Friday, July 22, 2005

The Luck To Be Astonished In The Right Place

It’s not often that you see a painting that you desperately want to own, something that you could happily live with for the rest of your life and still get something from it.

But that was the case with this picture – 'A Heart Shaped Flint' – by Peter Messer, whose recent exhibition in Lewes took it’s name from the alleged quote of one of Van Dyk’s patrons, who said he felt ‘the luck to be astonish’d in the right place,’ as he stood in front of one of the artist’s paintings. I felt the same.

This picture says a lot to me about Sussex in general and Lewes in particular - and I love flints and shadows. Like most of the pictures in the exhibition, it is derived from things seen, imagined and remembered during the short daily walks that Peter takes between his house, studio and allotment. There is an intensity of subject and feeling, captured, identified and rendered in high fidelity but with a magic, sometimes surreal edge. Standing alone in the small stone brick gallery, looking around me, light seemed to pour out of the pictures.

Peter writes about his work: 'I sometimes have difficulty in distinguishing between what I see - or think I see - and what I dream, invent or read. Everything seems to find its way into the same mental cupboard where it is retrieved, or tumbles out of its own accord, at a later date. As my visual memory is quite retentive, paintings are seldom immediate but tend to proceed from an internal ruminative process ... Some pieces I devise like contraptions while others seem almost to seek me out.'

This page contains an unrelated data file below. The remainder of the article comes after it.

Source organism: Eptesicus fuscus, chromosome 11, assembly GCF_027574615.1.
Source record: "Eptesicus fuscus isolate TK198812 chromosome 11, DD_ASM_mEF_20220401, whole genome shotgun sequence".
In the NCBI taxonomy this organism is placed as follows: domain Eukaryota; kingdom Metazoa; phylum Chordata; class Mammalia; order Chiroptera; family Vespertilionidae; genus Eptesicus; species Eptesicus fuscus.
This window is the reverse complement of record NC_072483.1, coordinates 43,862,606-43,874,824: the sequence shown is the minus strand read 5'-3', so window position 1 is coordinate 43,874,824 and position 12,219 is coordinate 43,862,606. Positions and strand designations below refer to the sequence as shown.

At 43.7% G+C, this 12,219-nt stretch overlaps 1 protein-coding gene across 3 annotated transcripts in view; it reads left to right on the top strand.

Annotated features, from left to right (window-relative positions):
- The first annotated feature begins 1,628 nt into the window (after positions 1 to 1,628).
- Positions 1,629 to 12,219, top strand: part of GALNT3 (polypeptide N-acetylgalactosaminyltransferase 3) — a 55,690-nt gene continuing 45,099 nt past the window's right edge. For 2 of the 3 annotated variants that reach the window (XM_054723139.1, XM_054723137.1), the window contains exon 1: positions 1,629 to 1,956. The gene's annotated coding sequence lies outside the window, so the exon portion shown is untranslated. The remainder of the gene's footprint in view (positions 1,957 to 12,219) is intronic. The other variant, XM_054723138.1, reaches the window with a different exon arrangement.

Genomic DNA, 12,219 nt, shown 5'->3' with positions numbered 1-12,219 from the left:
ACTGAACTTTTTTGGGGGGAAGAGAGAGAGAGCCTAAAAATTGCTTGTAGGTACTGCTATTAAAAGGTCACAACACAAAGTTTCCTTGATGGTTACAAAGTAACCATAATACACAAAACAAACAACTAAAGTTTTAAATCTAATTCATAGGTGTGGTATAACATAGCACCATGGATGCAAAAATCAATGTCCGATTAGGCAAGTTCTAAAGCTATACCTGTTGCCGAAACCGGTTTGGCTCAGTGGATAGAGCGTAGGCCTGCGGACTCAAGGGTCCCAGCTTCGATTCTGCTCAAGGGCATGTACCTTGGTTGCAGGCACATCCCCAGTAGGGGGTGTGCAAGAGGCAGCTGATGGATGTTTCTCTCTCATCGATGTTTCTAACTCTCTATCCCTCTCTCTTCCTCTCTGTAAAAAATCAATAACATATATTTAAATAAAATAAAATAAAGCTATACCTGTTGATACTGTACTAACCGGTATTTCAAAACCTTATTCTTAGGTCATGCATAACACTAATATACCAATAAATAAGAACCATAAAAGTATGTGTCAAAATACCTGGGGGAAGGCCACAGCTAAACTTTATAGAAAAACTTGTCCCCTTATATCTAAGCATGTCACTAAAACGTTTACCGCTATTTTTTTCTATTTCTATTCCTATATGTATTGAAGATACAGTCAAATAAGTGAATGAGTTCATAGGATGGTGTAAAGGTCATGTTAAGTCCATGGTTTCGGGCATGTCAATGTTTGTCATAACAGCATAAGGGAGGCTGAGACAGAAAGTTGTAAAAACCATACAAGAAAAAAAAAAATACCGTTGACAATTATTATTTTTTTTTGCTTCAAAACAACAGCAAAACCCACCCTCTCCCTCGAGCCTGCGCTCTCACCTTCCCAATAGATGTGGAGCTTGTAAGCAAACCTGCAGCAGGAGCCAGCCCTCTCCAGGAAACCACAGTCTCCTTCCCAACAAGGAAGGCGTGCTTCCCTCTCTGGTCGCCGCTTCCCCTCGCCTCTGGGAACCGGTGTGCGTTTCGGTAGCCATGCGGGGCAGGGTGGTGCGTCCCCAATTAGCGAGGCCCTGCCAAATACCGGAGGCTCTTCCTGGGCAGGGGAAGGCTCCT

'The Flask' by Peter Messer

BIOFILE: Born in 1954 in Brighton, Peter Messer studied Fine Art at the University of Brighton. He works mainly in tempera on a traditional gesso ground and has exhibited in solo and group shows in the UK, US, Germany and France His work has been frequently exhibited at the Royal Academy Summer Exhibition and the New English Art Club and he has been a finalist in the Garrick Milne and Hunting Prizes and his work is in private collections in the UK, France, Germany, Holland, Belgium, Sweden and the US.

In 1988 he won the Chichester Art Prize and in 2000, was commissioned to provide twelve paintings for the ‘Sussex Book of Revelations’, an Arts Council Millenium Project which toured Sussex libraries. In 2004 he completed a commission for the House of Lords. Since 1992 he has also been awarded several NHS Trust mural commissions and is currently preparing a mural scheme for the Royal Sussex County Hospital's Link Corridor. At a total length of some 80 metres, it is thought that this will be the biggest modern tempera painting in the UK.

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